Tuesday, December 31, 2013

Limits on the reach of confidentiality clauses in settlements

A frequent issue in negotiating a settlement agreement is confidentiality. Once an employer makes a decision to pay for a settlement, that employer typically wants to get as much as it can for its payment. It wants to restrict the employee or former employee from saying or disclosing things that could be embarrassing or costly for that employer.
Hopefully, the issue is addressed early in the negotiations. Otherwise, the employer's counsel could wait until all the monetary terms are agreed upon, and then roll out all the conditions and restrictions that the employer would like to have. What are the odds that the employee would walk away from the agreed upon payment just to preserve a right of free speech for topics related to prior employment? Some employees who had the courage to make a legal complaint care enough about the freedoms of speech, petition and association to refuse restrictions on future disclosures. In other situations, the timing and pace of negotiations may prevent exchanges of the full text of a settlement agreement.
The Supreme Court has made clear that people can voluntarily give up their constitutional rights as part of a contract. D.H. Overmyer v. Frick Co., 405 U.S. 174 (1972) (approving a waiver of due process rights as part of a commercial cognovit note). Many factors can contribute to a determination about whether a particular waiver is valid, but in the context of an agreement that settles pending litigation, most courts will enforce the agreement even if it contains a waiver of constitutional free speech rights.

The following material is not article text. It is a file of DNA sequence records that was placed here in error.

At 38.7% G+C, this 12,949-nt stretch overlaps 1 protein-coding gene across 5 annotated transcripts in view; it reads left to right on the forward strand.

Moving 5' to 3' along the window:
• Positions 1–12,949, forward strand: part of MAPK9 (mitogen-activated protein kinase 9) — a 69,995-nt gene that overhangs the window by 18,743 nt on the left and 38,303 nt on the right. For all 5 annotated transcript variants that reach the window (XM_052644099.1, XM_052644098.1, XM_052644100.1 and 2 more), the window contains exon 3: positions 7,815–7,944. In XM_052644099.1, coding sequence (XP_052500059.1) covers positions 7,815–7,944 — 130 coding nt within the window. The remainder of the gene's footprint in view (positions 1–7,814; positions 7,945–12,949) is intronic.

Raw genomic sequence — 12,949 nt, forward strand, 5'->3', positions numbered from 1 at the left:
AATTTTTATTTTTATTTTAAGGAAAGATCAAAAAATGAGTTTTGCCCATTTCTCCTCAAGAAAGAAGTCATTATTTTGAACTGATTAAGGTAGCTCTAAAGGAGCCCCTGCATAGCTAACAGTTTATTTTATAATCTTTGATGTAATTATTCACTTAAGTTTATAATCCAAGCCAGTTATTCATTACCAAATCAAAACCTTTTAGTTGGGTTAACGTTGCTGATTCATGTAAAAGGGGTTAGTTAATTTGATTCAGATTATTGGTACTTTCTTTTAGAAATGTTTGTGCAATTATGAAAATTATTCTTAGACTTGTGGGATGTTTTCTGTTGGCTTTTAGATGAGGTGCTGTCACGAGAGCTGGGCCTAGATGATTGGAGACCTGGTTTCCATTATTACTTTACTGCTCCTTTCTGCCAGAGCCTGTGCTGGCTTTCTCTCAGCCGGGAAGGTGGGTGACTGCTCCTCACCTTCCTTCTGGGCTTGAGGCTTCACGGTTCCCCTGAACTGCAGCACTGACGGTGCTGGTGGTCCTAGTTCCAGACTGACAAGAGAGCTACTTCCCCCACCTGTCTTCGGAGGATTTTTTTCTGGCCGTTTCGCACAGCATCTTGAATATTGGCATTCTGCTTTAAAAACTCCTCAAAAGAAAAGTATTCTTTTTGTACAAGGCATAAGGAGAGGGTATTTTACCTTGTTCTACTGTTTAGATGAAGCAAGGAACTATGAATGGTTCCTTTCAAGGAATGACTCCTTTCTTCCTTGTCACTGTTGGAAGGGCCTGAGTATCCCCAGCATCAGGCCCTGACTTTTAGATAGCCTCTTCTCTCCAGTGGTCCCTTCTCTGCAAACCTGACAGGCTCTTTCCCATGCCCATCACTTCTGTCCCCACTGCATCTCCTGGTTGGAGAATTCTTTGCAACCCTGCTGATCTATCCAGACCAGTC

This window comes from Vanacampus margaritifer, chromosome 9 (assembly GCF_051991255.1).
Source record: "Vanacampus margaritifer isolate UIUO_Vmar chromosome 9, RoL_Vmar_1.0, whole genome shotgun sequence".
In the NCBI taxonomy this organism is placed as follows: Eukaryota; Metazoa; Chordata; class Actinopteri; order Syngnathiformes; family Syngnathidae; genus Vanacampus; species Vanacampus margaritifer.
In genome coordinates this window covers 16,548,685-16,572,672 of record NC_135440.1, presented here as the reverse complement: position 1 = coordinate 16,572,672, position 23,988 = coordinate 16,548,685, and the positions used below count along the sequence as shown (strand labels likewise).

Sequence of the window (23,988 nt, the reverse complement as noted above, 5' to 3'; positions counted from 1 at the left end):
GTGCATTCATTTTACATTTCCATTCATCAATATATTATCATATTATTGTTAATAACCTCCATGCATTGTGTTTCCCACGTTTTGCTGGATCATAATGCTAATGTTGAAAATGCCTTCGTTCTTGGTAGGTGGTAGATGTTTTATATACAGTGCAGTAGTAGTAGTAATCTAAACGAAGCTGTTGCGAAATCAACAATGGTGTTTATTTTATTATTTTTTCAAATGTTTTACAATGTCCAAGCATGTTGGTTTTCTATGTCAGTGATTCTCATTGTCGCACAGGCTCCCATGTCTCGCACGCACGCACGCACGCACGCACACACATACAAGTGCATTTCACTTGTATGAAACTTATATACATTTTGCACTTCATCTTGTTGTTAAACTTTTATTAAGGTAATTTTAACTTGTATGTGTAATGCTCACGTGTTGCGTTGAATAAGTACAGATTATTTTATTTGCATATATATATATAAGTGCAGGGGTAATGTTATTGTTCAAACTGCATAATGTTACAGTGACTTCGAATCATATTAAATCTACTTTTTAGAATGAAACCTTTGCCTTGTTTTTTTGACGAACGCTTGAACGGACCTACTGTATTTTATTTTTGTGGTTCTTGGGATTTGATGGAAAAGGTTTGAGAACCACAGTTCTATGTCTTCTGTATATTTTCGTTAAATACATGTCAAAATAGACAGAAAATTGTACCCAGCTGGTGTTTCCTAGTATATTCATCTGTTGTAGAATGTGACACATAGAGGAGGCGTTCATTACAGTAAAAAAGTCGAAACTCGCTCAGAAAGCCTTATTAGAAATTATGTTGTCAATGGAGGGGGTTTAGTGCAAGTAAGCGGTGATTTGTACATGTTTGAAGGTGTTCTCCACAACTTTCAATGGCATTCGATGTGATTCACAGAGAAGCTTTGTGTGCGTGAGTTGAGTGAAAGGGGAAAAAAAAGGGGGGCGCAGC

Even when there is no agreement, but a court-imposed protective order to facilitate discovery, the Supreme Court will enforce a restriction on free speech when that restriction serves the purpose of conducting or settling litigation. Seattle Times Co. v. Rhinehart, 467 U.S. 20 (1984).
However, a number of whistleblower and other statutory protections limit an employee's ability to waive a right to make protected disclosures. That is the essence of “protected activity.” The law “protects” certain rights to further the public interest. This issue came to the forefront when nuclear power companies offered whistleblowers large settlements in exchange for an agreement that the whistleblower would not make safety disclosures to the Nuclear Regulatory Commission (NRC). The idea that nuclear plants would be constructed and operated with dangers hidden by “hush money” agreements was too much to bear. Macktal v. Secretary of Labor, 923 F.2d 1150, 1155-1156 (5th Cir. 1991). Thereafter, the Department of Labor ordered that all whistleblower settlements must be reviewed by the Department and those that restrain “protected activity” would not be approved.
The federal Equal Employment Opportunity Commission (EEOC) has a similar policy that prohibits enforcement of agreements that restrain employees from filing or participating in charges of discrimination. The policy states:
Agreements that attempt to bar individuals from filing a charge or assisting in a Commission investigation run afoul of the anti-retaliation provisions because they impose a penalty upon those who are entitled to engage in protected activity under one or more of the statutes enforced by the Commission. By their very existence, such agreements have a chilling effect on the willingness and ability of individuals to come forward with information that may be of critical import to the Commission as it seeks to advance the public interest in the elimination of unlawful employment discrimination.
Employees can still agree to a settlement that gives up their right to receive monetary awards, but they cannot give up their right to file a complaint or to provide information to the EEOC.